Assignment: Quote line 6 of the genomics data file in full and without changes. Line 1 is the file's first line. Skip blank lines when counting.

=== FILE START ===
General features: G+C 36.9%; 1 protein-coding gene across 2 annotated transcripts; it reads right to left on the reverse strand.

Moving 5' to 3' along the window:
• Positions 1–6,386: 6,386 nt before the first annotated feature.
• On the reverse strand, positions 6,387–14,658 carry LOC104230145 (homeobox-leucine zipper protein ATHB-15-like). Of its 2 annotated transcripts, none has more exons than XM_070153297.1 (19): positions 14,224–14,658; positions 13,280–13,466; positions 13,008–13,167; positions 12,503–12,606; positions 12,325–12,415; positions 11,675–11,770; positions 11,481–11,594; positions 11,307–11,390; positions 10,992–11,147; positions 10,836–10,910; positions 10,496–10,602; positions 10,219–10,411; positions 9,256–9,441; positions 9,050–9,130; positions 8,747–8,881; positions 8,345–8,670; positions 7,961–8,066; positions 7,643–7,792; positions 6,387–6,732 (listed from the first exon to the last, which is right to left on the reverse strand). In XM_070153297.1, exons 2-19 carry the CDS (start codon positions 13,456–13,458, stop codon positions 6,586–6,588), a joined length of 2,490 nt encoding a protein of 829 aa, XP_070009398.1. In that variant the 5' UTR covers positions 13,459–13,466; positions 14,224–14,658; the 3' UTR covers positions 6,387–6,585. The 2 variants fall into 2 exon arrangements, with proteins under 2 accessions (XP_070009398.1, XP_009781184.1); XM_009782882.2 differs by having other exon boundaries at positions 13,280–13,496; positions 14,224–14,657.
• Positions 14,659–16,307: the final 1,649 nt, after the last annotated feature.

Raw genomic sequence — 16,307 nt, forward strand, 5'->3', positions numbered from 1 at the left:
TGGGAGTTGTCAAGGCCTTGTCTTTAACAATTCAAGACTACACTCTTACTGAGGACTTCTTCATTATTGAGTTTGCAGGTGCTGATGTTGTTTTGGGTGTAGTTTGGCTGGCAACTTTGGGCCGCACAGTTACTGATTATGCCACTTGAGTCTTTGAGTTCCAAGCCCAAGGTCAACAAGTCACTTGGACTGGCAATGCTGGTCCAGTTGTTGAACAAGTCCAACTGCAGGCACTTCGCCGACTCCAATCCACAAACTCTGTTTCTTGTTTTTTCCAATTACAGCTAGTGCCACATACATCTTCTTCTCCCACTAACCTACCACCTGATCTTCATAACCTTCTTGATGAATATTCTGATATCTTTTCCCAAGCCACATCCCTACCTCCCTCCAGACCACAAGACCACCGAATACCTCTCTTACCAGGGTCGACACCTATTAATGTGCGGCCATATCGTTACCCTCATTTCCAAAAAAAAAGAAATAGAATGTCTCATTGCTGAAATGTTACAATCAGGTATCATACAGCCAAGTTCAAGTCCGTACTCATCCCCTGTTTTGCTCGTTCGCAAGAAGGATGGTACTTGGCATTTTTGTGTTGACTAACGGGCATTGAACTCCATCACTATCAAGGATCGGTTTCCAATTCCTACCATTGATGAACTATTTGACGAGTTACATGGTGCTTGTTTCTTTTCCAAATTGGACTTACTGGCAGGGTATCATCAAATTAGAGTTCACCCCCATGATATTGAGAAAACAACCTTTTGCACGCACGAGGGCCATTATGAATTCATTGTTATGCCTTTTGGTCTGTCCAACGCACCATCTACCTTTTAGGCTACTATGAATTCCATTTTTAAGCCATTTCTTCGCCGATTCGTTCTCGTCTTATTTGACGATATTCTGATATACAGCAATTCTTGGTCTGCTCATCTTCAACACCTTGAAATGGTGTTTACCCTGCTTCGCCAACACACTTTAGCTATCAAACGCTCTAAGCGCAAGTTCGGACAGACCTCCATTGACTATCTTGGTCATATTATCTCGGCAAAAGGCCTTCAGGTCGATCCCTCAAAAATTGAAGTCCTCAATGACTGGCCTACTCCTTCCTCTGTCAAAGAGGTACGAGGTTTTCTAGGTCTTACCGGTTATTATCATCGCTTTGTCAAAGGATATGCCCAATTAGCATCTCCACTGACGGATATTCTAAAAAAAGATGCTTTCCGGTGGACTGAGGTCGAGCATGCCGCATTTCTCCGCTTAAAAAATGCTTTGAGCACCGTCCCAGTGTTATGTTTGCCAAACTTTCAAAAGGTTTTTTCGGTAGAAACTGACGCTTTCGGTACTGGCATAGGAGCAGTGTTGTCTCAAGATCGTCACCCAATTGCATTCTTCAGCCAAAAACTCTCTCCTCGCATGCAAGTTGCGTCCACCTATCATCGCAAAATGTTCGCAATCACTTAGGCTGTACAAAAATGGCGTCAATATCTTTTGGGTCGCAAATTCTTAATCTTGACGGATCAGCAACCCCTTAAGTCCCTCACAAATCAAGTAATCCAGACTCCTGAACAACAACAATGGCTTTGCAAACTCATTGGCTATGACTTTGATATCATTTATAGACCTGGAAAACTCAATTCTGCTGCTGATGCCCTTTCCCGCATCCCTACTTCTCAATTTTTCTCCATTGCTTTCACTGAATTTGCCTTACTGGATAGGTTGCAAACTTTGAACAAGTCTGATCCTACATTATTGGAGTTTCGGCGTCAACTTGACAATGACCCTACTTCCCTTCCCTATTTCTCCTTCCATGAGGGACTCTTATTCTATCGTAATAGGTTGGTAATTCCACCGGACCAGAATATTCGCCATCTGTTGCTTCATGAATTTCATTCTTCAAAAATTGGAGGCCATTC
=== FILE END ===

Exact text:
Raw genomic sequence — 16,307 nt, forward strand, 5'->3', positions numbered from 1 at the left: